Privacy and young people: controlling anti-social behaviour through loss of anonymity

Research output: Chapter in Book/Report/Conference proceedingChapterpeer-review


Balanced against the fundamental principle that all judicial proceedings should take place in the open in order to foster justice, fairness and transparency, is the recognition that young people are especially vulnerable to harm from publicity. As a result, the ‘open justice’ principle – that anyone can attend court and is free to report on what they see and hear in the court – generally does not apply where the proceedings concern young people. Although there are variations in the legal detail, in the UK and most Australian jurisdictions there are legislative prohibitions on publication of anything that could identify that a young person has been involved in criminal proceedings; exceptions are only permitted when publication is considered to be in the public interest. While the rationale for these restrictions is rarely expressed in terms of protecting the privacy of young people, the concern to avert harm to the young person’s future development is ‘in effect, a specific application of the general right to privacy’.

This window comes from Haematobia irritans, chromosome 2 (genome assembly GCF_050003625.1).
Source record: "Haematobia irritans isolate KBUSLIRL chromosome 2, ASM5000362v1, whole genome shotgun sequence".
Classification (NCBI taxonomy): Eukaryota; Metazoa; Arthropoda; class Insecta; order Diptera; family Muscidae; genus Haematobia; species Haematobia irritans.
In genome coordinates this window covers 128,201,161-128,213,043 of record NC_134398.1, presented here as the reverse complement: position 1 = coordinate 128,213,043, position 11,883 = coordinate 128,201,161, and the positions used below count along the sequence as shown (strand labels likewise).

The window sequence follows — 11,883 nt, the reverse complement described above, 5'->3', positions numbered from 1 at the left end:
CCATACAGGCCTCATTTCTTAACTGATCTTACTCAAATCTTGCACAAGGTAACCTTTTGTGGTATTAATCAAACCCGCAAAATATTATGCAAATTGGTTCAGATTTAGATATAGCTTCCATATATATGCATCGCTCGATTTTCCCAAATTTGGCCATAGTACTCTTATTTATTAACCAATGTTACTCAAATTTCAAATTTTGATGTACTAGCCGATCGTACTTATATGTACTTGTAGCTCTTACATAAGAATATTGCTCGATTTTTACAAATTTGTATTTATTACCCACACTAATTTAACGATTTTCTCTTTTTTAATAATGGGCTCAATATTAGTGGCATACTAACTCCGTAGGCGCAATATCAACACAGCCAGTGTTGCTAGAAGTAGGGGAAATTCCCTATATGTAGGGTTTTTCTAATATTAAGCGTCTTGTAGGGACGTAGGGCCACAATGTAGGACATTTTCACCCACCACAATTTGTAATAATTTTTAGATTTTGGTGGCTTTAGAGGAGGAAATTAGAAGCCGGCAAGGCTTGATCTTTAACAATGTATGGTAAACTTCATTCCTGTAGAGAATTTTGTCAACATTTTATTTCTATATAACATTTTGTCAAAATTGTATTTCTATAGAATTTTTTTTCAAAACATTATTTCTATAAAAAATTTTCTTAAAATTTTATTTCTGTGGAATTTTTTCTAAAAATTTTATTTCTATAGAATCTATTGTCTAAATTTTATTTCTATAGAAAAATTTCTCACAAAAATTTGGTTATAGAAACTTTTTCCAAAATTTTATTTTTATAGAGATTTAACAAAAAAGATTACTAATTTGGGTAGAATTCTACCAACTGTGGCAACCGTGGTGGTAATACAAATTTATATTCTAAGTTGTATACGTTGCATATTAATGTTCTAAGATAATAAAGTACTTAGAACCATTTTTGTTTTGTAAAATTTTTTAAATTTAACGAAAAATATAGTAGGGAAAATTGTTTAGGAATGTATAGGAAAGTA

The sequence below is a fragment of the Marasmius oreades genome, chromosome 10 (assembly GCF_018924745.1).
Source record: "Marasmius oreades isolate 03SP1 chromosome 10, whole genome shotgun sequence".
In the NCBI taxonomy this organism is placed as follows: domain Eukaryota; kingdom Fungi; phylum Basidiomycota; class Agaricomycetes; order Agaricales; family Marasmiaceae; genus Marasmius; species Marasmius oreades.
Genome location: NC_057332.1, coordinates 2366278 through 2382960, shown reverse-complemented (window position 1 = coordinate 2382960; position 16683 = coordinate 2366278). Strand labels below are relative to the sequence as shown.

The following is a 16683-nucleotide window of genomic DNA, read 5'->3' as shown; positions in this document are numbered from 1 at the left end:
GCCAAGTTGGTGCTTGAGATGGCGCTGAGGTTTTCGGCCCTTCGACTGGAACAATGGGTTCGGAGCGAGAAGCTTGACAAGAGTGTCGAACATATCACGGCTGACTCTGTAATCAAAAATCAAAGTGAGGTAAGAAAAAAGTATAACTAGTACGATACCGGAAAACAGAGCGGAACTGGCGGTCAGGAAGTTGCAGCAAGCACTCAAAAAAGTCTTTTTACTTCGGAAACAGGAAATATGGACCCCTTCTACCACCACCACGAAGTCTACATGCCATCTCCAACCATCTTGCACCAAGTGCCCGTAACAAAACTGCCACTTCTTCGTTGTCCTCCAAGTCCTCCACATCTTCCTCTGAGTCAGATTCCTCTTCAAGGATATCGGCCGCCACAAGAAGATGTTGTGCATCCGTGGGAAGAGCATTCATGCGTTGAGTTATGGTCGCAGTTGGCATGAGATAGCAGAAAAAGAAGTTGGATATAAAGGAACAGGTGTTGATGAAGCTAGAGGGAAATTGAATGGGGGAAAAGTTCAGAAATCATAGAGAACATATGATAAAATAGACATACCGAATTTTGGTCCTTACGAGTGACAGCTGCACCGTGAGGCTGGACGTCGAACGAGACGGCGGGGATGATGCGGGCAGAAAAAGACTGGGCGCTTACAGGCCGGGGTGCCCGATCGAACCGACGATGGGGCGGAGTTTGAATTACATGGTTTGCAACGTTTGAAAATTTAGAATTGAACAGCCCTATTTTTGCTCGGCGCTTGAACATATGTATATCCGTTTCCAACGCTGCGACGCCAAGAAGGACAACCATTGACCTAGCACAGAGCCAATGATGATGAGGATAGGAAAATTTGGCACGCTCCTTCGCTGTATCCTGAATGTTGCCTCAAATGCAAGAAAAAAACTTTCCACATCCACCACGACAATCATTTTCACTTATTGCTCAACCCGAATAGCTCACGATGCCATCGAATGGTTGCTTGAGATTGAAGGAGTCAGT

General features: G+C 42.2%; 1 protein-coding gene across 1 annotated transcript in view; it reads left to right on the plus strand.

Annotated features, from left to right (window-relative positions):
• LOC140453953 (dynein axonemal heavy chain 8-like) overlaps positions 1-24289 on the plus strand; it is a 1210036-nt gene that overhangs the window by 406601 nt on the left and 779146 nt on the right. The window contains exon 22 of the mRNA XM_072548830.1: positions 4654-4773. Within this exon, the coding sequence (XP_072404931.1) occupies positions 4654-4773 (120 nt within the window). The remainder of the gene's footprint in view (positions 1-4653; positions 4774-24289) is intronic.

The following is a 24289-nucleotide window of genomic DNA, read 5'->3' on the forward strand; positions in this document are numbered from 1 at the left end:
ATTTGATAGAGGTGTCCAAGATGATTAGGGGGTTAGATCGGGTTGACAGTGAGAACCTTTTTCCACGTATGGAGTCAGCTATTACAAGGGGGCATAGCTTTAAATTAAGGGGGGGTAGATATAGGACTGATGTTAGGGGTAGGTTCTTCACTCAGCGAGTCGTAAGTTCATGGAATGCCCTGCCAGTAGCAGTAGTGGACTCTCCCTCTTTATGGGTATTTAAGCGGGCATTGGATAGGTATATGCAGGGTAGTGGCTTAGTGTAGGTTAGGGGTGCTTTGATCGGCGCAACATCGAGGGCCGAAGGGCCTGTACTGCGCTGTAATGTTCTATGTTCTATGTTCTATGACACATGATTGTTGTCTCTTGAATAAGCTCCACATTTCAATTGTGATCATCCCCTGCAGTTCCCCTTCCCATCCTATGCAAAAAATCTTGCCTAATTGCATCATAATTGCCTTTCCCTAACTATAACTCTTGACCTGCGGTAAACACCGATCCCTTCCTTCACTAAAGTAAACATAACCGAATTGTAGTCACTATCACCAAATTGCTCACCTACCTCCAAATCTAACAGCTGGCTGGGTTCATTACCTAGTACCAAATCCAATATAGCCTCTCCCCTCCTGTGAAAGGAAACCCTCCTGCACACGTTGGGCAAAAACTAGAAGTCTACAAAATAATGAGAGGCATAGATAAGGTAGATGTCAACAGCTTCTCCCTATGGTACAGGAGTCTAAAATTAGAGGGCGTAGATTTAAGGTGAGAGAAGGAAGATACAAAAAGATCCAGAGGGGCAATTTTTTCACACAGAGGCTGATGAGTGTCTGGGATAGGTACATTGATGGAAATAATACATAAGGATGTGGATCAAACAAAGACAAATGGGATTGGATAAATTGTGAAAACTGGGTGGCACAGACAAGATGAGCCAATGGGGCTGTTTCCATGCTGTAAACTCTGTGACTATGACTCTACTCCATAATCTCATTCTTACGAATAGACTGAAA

Original languageEnglish
Title of host publicationEmerging Challenges in Privacy Law
Subtitle of host publicationComparative Perspectives
EditorsNormann Witzleb, David Lindsay, Moira Paterson, Sharon Rodrick
Place of PublicationCambridge
PublisherCambridge University Press
Number of pages28
ISBN (Electronic)9781107300491
ISBN (Print)9781107041677
Publication statusPublished - 2014
Externally publishedYes

Publication series

NameCambridge Intellectual Property and Information Law
PublisherCambridge University Press


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